YouTube TV

Is it the final nail in the coffin?

Cable and satellite providers across the land are already hurting. Badly. Cablecutters are an increasing lot. Thanks in part to average internet speeds (download) in the United States of above 50 Mbps — and that’s for a country that doesn’t lead the pack in terms of raw speed — it’s easier than ever to cut the cord and happily enjoy streaming content on places like Hulu, Netflix, Amazon Prime (i.e. Manchester by the Sea).

And, of course, the Daddy: YouTube.

Today, though, Google is taking it one step further.

YouTube TV is almost here and with all four major major networks — ABC, CBS, NBC, FOX — in tow. Soon you’ll be able to stream to your hearts content all (or almost all) your favorite shows without mortgaging your future to Comcast and DirecTV.

YouTube TV: Networks and Channels at Launch

What you get with YouTube TV - List of networks and channels

Other providers on board at launch include: ESPN, CSN, FOX Sports, Disney, E! Channel, Oxygen, Universo, CBS Sports, ESPN News, NBC Golf, Fox News, CNBC, Fox Business, National Geographic among several others. Showtime is an extra.

As others have pointed out, there are some notable omissions including CNN, HBO, and the Food Network. But another excuse to get out to the gym right?

The service will cost $35 per month.

And hear this shifty cable and satellite operators: no contract. Yes, you can cancel anytime.

Not bad. Not bad at all.

Tech and Silicon Valley news, stories, reviews - Stark InsiderYouTube TV Availability at Launch

The following cities (the 10 largest media markets) will get YouTube TV first:

  • New York, NY
  • Los Angeles, CA
  • Chicago, IL
  • Philadelphia, PA
  • Dallas/Ft. Worth, TX
  • San Francisco/Oakland/San Jose, CA
  • Washington DC/Maryland
  • Boston MA/NH
  • Atlanta, GA
  • Houston, TX

In addition, you get unlimited DVR storage (for up to 9 months). Other goodies include multiple user profiles and simultaneous streams (up to 3).

You’ll be able to stream YouTube TV on tablets, computers, phones of course, and also Chromecast. No word yet on Android TV and other places like video game consoles such as the Xbox One or Sony PlayStation 4.

For now it looks like the service will roll out only to major U.S. cities (see list of 10 markets above), with others surely planned if all goes smoothly.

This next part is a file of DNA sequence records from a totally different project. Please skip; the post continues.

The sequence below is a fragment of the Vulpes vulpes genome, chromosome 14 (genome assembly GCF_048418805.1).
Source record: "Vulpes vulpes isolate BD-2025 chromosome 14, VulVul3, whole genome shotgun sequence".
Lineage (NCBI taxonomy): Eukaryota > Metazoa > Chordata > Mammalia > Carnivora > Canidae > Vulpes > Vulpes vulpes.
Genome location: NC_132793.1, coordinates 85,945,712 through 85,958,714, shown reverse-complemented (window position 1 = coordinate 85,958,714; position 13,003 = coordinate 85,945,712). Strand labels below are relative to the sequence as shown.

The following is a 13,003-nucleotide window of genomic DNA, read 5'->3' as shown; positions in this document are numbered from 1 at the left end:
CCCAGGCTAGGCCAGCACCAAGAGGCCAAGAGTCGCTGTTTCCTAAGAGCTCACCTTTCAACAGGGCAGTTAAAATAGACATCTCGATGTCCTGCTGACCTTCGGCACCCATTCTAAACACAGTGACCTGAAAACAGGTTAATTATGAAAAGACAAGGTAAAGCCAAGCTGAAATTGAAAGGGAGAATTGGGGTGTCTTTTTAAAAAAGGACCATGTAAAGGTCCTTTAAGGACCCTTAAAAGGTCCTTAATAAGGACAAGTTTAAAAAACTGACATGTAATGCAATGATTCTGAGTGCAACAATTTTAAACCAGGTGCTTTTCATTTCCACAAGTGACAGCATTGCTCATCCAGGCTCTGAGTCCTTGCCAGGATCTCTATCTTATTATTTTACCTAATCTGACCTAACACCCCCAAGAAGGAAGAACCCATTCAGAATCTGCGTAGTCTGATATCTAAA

Google’s YouTube TV: The Future is Closer

Thoughts on YouTube TV

Competition is always a good thing. Surely, this will light a fire under other platform giants (most notably Amazon) as the race to own the living room 2.0 heats up.

I cut the cable long ago. One of the frustrations, though, is live events. Take the Oscars, for example. I’m not really an awards show kind of guy, but this year we wanted to play it in the background while we worked on our laptops. Many of the nominees had attended last year’s Mill Valley Film Festival and we had interviewed a few here on Stark Insider (on YouTube… of course). So we thought it would be fun to watch and see who won what. What a year to watch… right through to the final award for best picture.

The challenge watching something like the Academy Awards or the Super Bowl or the Olympics or anything that is a live event is that those shows aren’t typically streamed live (though that does seem to be changing lately) — at least not without some sort of cable or satellite account. So Google search it is. Every time. What web site or service do I need to use [insert show name here]? The answer is seemingly different each time.

This time, for the Oscars, it was Sling TV. But I wonder if Google is set to corner this rapidly changing market? They’re going to have all the majors, plus a nice collection of other stations at a price that isn’t nearly as criminal as the old school cable and satellite providers used to charge us. Rather, it’s anything but criminal. It’s rather a good value really, especially when you consider a subscription also includes YouTube RED — a service that enables you to watch YouTube videos without commercial interruption.

Is YouTube TV the final nail in the coffin for the likes of DirecTV and Comcast and Dish and all those crusty companies that refused to innovate until Google and Amazon and Hulu came along?

I’m thinking yes.

Then again. It’s going to be slow and ugly. But thanks to YouTube TV and the market forces that result from competition, us consumers all win.

Really, there’s only one question that remains.

Does Bruce Springsteen approve?